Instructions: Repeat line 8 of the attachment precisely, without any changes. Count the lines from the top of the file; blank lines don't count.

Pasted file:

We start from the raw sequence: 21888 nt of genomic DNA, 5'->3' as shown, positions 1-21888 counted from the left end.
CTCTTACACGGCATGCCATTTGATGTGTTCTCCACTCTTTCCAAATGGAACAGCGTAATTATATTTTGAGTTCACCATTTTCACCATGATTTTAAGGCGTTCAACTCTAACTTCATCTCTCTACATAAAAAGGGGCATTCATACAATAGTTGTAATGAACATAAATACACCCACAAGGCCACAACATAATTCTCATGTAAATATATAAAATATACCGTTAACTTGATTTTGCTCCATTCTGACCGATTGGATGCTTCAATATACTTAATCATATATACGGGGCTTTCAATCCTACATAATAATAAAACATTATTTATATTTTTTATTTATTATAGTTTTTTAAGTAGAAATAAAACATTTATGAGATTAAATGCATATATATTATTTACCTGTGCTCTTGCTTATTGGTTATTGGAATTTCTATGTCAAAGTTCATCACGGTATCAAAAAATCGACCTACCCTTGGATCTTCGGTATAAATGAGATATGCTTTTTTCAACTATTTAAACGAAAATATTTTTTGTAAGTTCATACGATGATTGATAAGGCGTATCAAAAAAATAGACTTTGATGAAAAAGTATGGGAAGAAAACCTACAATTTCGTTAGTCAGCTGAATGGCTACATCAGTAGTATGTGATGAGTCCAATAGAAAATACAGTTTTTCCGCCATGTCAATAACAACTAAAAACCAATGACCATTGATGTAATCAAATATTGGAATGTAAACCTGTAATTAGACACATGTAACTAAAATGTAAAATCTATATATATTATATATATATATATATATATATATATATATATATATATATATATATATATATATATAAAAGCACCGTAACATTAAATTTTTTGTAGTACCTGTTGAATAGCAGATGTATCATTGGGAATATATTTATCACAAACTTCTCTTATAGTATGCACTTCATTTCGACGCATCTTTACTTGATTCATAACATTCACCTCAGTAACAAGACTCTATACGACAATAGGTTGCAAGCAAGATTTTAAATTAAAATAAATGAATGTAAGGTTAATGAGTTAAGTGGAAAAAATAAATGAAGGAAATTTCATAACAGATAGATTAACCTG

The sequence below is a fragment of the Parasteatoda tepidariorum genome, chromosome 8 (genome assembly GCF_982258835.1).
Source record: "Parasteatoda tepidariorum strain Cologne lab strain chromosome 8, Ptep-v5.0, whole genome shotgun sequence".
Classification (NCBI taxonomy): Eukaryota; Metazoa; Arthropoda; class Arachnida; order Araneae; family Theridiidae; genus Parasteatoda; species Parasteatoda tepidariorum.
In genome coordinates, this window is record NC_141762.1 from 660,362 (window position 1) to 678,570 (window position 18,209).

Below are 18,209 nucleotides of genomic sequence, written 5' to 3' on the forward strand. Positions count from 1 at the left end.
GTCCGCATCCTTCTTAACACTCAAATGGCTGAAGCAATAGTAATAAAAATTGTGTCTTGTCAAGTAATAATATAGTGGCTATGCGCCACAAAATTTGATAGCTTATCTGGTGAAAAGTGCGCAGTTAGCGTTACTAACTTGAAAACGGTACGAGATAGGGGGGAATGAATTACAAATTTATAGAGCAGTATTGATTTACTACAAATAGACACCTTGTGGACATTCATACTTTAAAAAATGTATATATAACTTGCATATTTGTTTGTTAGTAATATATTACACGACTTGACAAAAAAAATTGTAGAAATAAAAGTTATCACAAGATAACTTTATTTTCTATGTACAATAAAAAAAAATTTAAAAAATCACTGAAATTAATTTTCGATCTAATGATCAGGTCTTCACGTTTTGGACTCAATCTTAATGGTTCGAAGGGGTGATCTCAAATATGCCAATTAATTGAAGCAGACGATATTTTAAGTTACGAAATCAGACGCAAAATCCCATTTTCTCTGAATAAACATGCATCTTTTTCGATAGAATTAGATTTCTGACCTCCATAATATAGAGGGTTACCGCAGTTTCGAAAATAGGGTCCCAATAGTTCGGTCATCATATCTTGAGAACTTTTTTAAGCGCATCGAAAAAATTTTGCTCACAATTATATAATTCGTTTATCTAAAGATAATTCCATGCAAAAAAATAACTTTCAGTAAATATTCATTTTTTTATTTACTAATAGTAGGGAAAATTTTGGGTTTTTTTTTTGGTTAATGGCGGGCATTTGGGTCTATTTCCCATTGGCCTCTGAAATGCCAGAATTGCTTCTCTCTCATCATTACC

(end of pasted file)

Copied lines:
GTCCGCATCCTTCTTAACACTCAAATGGCTGAAGCAATAGTAATAAAAATTGTGTCTTGTCAAGTAATAATATAGTGGCTATGCGCCACAAAATTTGATAGCTTATCTGGTGAAAAGTGCGCAGTTAGCGTTACTAACTTGAAAACGGTACGAGATAGGGGGGAATGAATTACAAATTTATAGAGCAGTATTGATTTACTACAAATAGACACCTTGTGGACATTCATACTTTAAAAAATGTATATATAACTTGCATATTTGTTTGTTAGTAATATATTACACGACTTGACAAAAAAAATTGTAGAAATAAAAGTTATCACAAGATAACTTTATTTTCTATGTACAATAAAAAAAAATTTAAAAAATCACTGAAATTAATTTTCGATCTAATGATCAGGTCTTCACGTTTTGGACTCAATCTTAATGGTTCGAAGGGGTGATCTCAAATATGCCAATTAATTGAAGCAGACGATATTTTAAGTTACGAAATCAGACGCAAAATCCCATTTTCTCTGAATAAACATGCATCTTTTTCGATAGAATTAGATTTCTGACCTCCATAATATAGAGGGTTACCGCAGTTTCGAAAATAGGGTCCCAATAGTTCGGTCATCATATCTTGAGAACTTTTTTAAGCGCATCGAAAAAATTTTGCTCACAATTATATAATTCGTTTATCTAAAGATAATTCCATGCAAAAAAATAACTTTCAGTAAATATTCATTTTTTTATTTACTAATAGTAGGGAAAATTTTGGGTTTTTTTTTTGGTTAATGGCGGGCATTTGGGTCTATTTCCCATTGGCCTCTGAAATGCCAGAATTGCTTCTCTCTCATCATTACC